When it comes to financing your executive MBA, one idea is obvious, but can be difficult—asking your employer for assistance.
Clearly, your employer will benefit from your advanced training, but many companies don’t have a formal policy for tuition reimbursement, or if they do, it may be vague or not well communicated. However, many students can and do receive financial assistance from employers, and there are a number of steps that help them secure it.
Tips on Requesting Employer Sponsorship for your EMBA
Taking steps to procure support is often worthwhile even if your company doesn’t have a published policy addressing tuition reimbursement. Here are our recommendations on how to approach your employer for MBA assistance:
1. Be sure you understand your company’s policies.
Look for any existing information on tuition reimbursement at your company—but don’t give up if you don’t find a formal policy. Your company may offer financial compensation for professional development or training, and that may apply to study in the Berkeley MBA for Executives Program.
2. Know who makes the decision, and find an advocate.
You’ll likely need to approach and work with the person who makes this kind of financial decision at your company. If he or she doesn't know you well, you’ll also want an advocate who can support your sponsorship request.
3. Prepare a strong case for EMBA employer support.
Find out if anyone else in your organization has received compensation for an advanced degree or if other companies in your field help employees with educational goals. Other MBAs at your company—particularly those who have been through your particular program—may also be able to help or write a formal letter of support.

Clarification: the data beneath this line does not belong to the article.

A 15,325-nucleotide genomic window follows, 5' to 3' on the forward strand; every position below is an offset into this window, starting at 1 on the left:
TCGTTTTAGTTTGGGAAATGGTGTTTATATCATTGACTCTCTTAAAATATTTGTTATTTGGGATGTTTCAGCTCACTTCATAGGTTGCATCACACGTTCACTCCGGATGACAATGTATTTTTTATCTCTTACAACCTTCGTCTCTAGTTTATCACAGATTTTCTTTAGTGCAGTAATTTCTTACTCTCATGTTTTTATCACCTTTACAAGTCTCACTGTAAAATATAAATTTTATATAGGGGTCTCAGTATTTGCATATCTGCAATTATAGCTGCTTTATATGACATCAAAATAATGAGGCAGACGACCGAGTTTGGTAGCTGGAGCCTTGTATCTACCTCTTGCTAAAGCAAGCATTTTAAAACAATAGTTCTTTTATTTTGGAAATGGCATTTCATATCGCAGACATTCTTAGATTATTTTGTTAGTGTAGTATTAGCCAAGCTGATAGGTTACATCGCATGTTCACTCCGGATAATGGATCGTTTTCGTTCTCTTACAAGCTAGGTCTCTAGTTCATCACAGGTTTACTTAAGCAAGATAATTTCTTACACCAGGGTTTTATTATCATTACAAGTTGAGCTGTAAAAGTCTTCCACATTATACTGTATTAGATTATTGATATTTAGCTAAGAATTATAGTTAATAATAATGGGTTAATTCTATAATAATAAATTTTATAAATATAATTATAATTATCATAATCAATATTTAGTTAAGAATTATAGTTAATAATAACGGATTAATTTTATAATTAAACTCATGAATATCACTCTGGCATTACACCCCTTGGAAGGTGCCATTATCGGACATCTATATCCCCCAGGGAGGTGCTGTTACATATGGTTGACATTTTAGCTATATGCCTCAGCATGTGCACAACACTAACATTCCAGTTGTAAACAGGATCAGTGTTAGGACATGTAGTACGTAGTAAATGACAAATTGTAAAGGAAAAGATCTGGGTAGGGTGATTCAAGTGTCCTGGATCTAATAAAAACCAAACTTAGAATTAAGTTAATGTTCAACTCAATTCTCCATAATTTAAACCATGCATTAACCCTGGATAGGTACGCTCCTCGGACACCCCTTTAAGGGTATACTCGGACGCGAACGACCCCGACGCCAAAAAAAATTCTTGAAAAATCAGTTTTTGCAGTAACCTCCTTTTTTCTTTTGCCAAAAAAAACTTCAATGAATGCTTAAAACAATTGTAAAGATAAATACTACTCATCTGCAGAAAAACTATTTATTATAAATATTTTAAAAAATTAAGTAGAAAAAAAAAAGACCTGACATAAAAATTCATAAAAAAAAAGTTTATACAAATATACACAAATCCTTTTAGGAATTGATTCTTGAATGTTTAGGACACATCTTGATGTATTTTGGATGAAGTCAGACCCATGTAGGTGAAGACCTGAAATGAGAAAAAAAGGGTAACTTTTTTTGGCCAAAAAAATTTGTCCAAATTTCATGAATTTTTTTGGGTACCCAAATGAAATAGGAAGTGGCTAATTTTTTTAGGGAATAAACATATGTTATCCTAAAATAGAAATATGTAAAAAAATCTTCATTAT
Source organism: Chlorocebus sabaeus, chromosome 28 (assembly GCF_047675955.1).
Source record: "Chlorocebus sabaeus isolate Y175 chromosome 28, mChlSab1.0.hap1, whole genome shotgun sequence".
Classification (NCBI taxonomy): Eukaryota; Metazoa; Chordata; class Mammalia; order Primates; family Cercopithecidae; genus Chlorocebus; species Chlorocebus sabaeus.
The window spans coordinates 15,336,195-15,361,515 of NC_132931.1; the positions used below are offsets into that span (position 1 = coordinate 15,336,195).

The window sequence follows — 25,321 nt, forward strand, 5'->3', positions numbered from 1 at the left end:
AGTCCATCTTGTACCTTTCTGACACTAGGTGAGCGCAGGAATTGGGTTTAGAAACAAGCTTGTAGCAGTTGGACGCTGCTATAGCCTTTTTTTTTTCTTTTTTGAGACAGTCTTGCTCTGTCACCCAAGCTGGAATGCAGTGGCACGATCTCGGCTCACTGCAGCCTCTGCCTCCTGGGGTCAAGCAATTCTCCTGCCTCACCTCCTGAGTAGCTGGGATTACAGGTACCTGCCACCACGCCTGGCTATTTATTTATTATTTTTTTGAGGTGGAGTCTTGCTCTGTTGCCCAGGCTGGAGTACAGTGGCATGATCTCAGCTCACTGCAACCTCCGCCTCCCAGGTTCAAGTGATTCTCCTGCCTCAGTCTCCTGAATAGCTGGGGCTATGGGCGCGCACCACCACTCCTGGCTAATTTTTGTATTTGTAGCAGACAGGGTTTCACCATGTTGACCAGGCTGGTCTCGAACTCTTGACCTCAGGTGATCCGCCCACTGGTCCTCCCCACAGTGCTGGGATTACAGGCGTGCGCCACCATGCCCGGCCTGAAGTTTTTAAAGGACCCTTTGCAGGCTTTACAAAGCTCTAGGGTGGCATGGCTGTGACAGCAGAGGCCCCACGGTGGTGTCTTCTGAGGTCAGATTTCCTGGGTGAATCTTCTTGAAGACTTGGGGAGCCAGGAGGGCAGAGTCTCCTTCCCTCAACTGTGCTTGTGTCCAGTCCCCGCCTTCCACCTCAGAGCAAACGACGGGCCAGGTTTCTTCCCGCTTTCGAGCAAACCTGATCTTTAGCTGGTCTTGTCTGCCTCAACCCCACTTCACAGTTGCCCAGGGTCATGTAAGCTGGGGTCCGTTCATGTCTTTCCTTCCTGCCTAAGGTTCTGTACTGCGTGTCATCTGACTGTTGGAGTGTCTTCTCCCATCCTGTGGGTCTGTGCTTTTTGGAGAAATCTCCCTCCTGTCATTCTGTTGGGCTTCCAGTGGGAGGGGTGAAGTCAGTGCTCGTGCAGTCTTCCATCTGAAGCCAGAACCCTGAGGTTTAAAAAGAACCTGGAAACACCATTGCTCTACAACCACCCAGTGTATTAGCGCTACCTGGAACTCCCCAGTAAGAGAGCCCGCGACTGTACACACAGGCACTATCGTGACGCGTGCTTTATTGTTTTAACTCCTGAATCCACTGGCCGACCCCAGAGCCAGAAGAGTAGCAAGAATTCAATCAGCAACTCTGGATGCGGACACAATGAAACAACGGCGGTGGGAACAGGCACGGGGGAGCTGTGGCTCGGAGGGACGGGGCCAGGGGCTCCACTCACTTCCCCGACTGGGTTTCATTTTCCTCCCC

4. Underscore your impact at work.
This is not the time to be overly modest. Gather proof of your contributions and accomplishments over time to make clear your positive impact on the organization.
5. Highlight the ways EMBA studies will bring value to your firm.
With all you've accomplished before earning your business degree (See #4), think what you could do during and after your studies. Give your employer a feel for this by outlining specifics of the curriculum to illustrate the skills you'll gain in everything from leadership and strategy to finance and marketing.
6. Highlight the EMBA program's cross-pollination with other industries.
Berkeley-Haas purposefully chooses each executive class to include students from a variety of industries and job functions. This yields a multitude of insights on strategy and innovation you might not be exposed to within your own industry.
7. Consider what else you might give in exchange.
Ensure that your conversation with the decision-maker isn't only an "ask," but a negotiation aimed at meeting both party's needs. For example, some employers agree to offer financial assistance in return for an employment contract specifying a length of time you will remain at the company.